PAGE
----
Wender's group decided to see if they could take drugs to which diseases had become resistant and, by combining them with what they call "molecular transporters," get them in around the pump.
"If we think of the pump as being a bouncer for the cellular club, then effectively what we're doing is disguising one of these therapeutic agents to get it in through the back door or the side door," Wender said. "We're not even going to deal with the bouncer."
Therein lies what may be the greatest value of the work. The basic approach of bonding a medication to an arginine-rich transporter to slip it past the cellular sentries could, in theory, be used to get any of a host of medications into any cell that has developed the type of resistance involving increased numbers of export pumps.
"This could potentially be used with any drug which is effective but has a delivery problem," Teng said. "Not just Taxol."
That could include medications for diseases caused by antibiotic resistant bacteria, such as multi-drug resistant tuberculosis, or by drug resistant parasites such as malaria, as well as other types of cancer.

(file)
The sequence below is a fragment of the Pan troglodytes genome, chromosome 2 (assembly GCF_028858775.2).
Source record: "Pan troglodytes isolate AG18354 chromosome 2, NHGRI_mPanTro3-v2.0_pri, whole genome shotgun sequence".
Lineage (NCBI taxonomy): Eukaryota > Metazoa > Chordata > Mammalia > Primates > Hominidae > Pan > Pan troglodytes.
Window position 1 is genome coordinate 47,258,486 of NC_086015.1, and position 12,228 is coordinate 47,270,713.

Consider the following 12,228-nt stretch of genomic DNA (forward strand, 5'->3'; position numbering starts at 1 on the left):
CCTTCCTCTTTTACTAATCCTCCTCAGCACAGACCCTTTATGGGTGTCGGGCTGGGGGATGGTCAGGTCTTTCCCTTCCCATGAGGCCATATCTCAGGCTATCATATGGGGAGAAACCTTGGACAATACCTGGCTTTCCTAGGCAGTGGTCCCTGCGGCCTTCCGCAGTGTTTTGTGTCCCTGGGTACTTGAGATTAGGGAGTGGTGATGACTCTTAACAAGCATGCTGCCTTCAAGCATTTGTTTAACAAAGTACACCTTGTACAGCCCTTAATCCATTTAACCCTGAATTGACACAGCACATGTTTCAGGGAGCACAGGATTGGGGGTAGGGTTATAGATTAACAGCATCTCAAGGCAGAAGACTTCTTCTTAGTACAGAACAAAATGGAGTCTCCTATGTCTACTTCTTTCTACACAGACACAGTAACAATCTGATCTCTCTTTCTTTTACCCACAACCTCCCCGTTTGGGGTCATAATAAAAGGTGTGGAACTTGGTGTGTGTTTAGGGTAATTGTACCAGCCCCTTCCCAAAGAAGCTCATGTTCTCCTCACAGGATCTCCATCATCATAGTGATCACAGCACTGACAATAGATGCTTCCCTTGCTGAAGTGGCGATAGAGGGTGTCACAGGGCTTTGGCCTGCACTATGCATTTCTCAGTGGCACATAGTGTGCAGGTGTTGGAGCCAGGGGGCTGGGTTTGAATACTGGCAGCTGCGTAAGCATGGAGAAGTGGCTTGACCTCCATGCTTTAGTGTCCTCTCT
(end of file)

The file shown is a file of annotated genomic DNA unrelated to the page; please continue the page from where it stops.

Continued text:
The arginine transporter manages to avoid ejection by slipping through the membrane of the cell in between the pumps. The key is the ability of arginine to form weak, temporary bonds with some of the molecules that reside in the membrane.
"As the transporter, with all these arginine guanidinium groups, approaches the cell, it basically does a handshake using hydrogen bonds with cell surface constituents that are in the membrane," Wender said. "In essence, it changes its physical properties by shaking hands with all these cell membrane com
|Contact: Louis Bergeron|